Just this week I was told this frightening Ambien-related story by an acquaintance it had happened to … After a day of double vision, bizarre memory loss, a potential automobile accident, and, finally, an 11:30 p.m. trip to the hospital emergency room, she’d had Transient Global Amnesia, something her doctors also referred to as Ambien Amnesia. She didn’t remember most of the prior 24 hours.
Lest you think this is a rare occurrence, she since discovered that the same Ambient-induced memory loss had happened to someone she knows. For the latter, the police were on the alert, due to calls coming in about a woman driver swerving from lane to lane on the interstate highway. Highway patrol finally caught up with her after the inevitable accident, where a truck driver ended up jackknifed in a ditch (luckily with little personal harm). As the police helped the woman driver out of her car which was smashed beyond recognition (her seatbelt saved her), she blithely smiled and introduced herself – completely clueless about what had just happened. Again … Ambien Amnesia. The police wondered aloud later about how many accidents are unknowingly caused by this drug.
While my acquaintance was taking Ambien on a nightly basis, she has, of course, now given it up.
While not attributing Transient Global Amnesia to Ambien, the Mayo Clinic describes it as “… a sudden, temporary episode of memory loss that can’t be attributed to a more common neurological condition, such as epilepsy, transient ischemic attack, stroke or head injury. During an episode of transient global amnesia, your recall of recent events simply vanishes, so you can’t remember where you are or how you got there. You may also draw a blank when asked to remember things that happened a day, a month or even a year ago. You do remember who you are, and you recognize family members and others you have known for a long time, but that knowledge doesn’t make your memory loss any less disturbing.
Transient global amnesia would be even more distressing if it recurred more often or lasted longer than it does. The condition is rare to start with, and among the few who do have one episode, a second episode is uncommon. Also, episodes of transient global amnesia last only six hours, on average – although an episode of any length is frightening to witness or experience.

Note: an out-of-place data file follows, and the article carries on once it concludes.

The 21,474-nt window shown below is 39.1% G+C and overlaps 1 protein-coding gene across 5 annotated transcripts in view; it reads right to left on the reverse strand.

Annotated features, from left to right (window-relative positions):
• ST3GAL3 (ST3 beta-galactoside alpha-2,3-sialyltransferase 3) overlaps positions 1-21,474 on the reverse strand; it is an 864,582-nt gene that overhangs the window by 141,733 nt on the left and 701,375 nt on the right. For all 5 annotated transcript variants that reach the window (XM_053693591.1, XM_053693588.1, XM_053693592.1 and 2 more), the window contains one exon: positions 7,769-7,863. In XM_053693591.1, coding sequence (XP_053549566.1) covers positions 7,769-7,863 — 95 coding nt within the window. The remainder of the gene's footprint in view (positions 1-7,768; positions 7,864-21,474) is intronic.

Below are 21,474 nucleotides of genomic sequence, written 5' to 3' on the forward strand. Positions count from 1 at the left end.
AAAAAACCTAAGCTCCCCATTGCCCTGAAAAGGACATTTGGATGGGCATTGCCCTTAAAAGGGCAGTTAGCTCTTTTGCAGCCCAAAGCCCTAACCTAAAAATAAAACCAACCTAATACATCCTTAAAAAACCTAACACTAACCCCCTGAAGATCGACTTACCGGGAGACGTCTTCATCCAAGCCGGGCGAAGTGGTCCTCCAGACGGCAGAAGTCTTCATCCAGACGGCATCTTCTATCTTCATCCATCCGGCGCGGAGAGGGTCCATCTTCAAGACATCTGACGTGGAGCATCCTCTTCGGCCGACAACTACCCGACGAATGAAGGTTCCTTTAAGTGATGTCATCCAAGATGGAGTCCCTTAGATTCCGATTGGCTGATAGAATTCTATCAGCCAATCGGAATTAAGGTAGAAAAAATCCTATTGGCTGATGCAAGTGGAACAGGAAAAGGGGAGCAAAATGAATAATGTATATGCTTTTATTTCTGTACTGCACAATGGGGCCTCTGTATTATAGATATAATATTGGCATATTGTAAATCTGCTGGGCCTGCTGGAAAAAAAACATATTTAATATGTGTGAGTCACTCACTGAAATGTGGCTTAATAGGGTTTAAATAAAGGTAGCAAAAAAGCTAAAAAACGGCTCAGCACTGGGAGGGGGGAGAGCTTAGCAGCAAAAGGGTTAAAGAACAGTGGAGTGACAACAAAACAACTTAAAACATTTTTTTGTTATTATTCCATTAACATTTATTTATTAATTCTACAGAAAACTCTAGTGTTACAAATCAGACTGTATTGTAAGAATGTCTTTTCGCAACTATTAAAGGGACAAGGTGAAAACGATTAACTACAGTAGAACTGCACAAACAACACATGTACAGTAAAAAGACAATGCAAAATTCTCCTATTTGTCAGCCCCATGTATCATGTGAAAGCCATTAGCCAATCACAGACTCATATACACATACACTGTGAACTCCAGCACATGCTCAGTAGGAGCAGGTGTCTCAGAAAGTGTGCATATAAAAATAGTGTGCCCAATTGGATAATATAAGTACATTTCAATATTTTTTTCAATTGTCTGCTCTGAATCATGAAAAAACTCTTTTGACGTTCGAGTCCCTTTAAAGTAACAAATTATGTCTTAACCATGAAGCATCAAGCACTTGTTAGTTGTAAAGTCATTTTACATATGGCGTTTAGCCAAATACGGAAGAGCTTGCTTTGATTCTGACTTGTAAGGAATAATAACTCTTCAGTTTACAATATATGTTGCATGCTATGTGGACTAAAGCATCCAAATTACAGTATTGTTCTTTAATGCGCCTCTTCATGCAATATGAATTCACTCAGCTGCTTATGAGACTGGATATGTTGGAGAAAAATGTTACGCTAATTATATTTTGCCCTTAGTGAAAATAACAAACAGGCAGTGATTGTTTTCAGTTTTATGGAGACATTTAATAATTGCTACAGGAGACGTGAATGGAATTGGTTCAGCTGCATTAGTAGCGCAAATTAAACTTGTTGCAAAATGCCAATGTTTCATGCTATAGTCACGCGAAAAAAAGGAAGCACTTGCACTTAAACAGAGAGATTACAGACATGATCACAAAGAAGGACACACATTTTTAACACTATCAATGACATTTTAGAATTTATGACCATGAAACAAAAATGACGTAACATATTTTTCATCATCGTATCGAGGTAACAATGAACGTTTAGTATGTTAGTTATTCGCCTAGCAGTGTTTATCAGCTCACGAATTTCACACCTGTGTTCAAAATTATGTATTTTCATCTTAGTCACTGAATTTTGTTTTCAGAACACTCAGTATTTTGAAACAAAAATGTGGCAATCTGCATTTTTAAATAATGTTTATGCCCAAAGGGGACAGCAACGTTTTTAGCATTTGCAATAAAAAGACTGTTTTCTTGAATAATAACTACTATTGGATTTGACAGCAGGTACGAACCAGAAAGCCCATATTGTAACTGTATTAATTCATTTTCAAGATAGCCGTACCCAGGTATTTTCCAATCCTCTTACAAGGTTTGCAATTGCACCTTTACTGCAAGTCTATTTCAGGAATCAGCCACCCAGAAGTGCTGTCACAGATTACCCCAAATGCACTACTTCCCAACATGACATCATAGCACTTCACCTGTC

When an episode of transient global amnesia is over, you remember nothing that happened while your memory was impaired, and you might not recall the hours beforehand. Otherwise, though, your memory is fine.”
The Mayo Clinic’s description is exactly like what my acquaintance told me had happened to her.
Thinking this may be more common than people think, I looked online and found the following at injury.findlaw.com * where it states that: “Ambien (zolpidem tartrate) belongs to a class of medicines called central nervous system (CNS) depressants, which slow down the nervous system. Used for the treatment of insomnia, Ambien is manufactured by Sanofi-Aventis, and was first approved by the U.S. Food and Drug Administration (FDA) in 1999.” Among other occurances it goes on to say that the media have “reported that a number of patients have taken Ambien and experienced temporary memory loss or ‘amnesia': unable to remember events that occurred while they used the drug … ” and that … “in some cases, Ambien and other sleep medicines can cause a special type of memory loss or “amnesia.” When this occurs, a person does not remember what has happened during the several hours between using Ambien and the time its effects wear off …” To the question: “Are there any special precautions I should observe before taking Ambien?, ” the answer states …Because sleep medicines may lose their effectiveness if they are used every night for a long time, they should only be used for short periods of time (such as 1 or 2 days) and generally for no longer than 1 or 2 weeks. Talk to your healthcare professional if you think you need to take Ambien for more than 7 to 10 days …”
I tried Ambien once on a lengthy overseas flight; it so weirded me out, that was the last time I ever used it.
If you’re using Ambien, I don’t want to sound preachy, but think again about it. Maybe you should be looking for an alternative.
*They say their content is mostly taken from the U.S. National Library of Medicine and the National Institutes of Health